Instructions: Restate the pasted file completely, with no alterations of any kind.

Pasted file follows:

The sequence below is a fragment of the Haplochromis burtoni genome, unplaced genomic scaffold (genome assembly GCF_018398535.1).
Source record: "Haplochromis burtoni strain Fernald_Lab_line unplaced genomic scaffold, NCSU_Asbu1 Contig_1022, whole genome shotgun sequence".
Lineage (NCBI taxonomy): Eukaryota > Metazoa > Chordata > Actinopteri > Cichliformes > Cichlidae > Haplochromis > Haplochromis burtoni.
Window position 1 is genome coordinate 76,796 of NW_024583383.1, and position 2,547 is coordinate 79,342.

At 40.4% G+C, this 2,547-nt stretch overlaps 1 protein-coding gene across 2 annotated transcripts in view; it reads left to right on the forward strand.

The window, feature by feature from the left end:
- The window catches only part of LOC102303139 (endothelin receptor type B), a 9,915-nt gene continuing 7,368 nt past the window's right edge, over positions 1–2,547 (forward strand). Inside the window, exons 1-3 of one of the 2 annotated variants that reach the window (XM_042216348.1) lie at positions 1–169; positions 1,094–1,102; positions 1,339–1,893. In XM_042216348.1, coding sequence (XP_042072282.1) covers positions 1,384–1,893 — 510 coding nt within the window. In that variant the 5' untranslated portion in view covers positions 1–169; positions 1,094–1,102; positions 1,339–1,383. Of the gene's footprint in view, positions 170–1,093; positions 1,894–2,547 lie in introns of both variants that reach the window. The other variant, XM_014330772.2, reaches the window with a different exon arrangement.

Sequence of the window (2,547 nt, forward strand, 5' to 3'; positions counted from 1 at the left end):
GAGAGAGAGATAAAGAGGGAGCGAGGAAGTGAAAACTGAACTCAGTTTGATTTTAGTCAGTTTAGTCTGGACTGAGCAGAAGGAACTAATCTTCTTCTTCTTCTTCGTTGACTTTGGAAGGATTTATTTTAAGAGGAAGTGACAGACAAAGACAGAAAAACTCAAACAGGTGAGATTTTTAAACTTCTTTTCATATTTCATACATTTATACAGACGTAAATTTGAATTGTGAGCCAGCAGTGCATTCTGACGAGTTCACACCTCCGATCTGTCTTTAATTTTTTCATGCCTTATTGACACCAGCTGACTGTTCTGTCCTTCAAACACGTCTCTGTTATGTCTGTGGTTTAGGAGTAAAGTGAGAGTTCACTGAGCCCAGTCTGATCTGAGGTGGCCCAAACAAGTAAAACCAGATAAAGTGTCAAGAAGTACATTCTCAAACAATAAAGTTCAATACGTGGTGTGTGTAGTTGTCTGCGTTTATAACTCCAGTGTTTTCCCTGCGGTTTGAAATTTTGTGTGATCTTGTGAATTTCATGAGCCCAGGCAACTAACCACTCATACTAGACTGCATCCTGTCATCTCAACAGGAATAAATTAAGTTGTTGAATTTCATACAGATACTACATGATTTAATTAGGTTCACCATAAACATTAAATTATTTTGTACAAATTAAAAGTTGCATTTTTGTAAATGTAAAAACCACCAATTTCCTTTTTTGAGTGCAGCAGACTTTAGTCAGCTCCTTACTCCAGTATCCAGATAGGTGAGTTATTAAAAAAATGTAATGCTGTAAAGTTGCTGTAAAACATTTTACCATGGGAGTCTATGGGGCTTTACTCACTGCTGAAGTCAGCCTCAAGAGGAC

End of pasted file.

The sequence below is a fragment of the Haplochromis burtoni genome, unplaced genomic scaffold (genome assembly GCF_018398535.1).
Source record: "Haplochromis burtoni strain Fernald_Lab_line unplaced genomic scaffold, NCSU_Asbu1 Contig_1022, whole genome shotgun sequence".
Lineage (NCBI taxonomy): Eukaryota > Metazoa > Chordata > Actinopteri > Cichliformes > Cichlidae > Haplochromis > Haplochromis burtoni.
Window position 1 is genome coordinate 76,796 of NW_024583383.1, and position 2,547 is coordinate 79,342.

At 40.4% G+C, this 2,547-nt stretch overlaps 1 protein-coding gene across 2 annotated transcripts in view; it reads left to right on the forward strand.

The window, feature by feature from the left end:
- The window catches only part of LOC102303139 (endothelin receptor type B), a 9,915-nt gene continuing 7,368 nt past the window's right edge, over positions 1–2,547 (forward strand). Inside the window, exons 1-3 of one of the 2 annotated variants that reach the window (XM_042216348.1) lie at positions 1–169; positions 1,094–1,102; positions 1,339–1,893. In XM_042216348.1, coding sequence (XP_042072282.1) covers positions 1,384–1,893 — 510 coding nt within the window. In that variant the 5' untranslated portion in view covers positions 1–169; positions 1,094–1,102; positions 1,339–1,383. Of the gene's footprint in view, positions 170–1,093; positions 1,894–2,547 lie in introns of both variants that reach the window. The other variant, XM_014330772.2, reaches the window with a different exon arrangement.

Sequence of the window (2,547 nt, forward strand, 5' to 3'; positions counted from 1 at the left end):
GAGAGAGAGATAAAGAGGGAGCGAGGAAGTGAAAACTGAACTCAGTTTGATTTTAGTCAGTTTAGTCTGGACTGAGCAGAAGGAACTAATCTTCTTCTTCTTCTTCGTTGACTTTGGAAGGATTTATTTTAAGAGGAAGTGACAGACAAAGACAGAAAAACTCAAACAGGTGAGATTTTTAAACTTCTTTTCATATTTCATACATTTATACAGACGTAAATTTGAATTGTGAGCCAGCAGTGCATTCTGACGAGTTCACACCTCCGATCTGTCTTTAATTTTTTCATGCCTTATTGACACCAGCTGACTGTTCTGTCCTTCAAACACGTCTCTGTTATGTCTGTGGTTTAGGAGTAAAGTGAGAGTTCACTGAGCCCAGTCTGATCTGAGGTGGCCCAAACAAGTAAAACCAGATAAAGTGTCAAGAAGTACATTCTCAAACAATAAAGTTCAATACGTGGTGTGTGTAGTTGTCTGCGTTTATAACTCCAGTGTTTTCCCTGCGGTTTGAAATTTTGTGTGATCTTGTGAATTTCATGAGCCCAGGCAACTAACCACTCATACTAGACTGCATCCTGTCATCTCAACAGGAATAAATTAAGTTGTTGAATTTCATACAGATACTACATGATTTAATTAGGTTCACCATAAACATTAAATTATTTTGTACAAATTAAAAGTTGCATTTTTGTAAATGTAAAAACCACCAATTTCCTTTTTTGAGTGCAGCAGACTTTAGTCAGCTCCTTACTCCAGTATCCAGATAGGTGAGTTATTAAAAAAATGTAATGCTGTAAAGTTGCTGTAAAACATTTTACCATGGGAGTCTATGGGGCTTTACTCACTGCTGAAGTCAGCCTCAAGAGGAC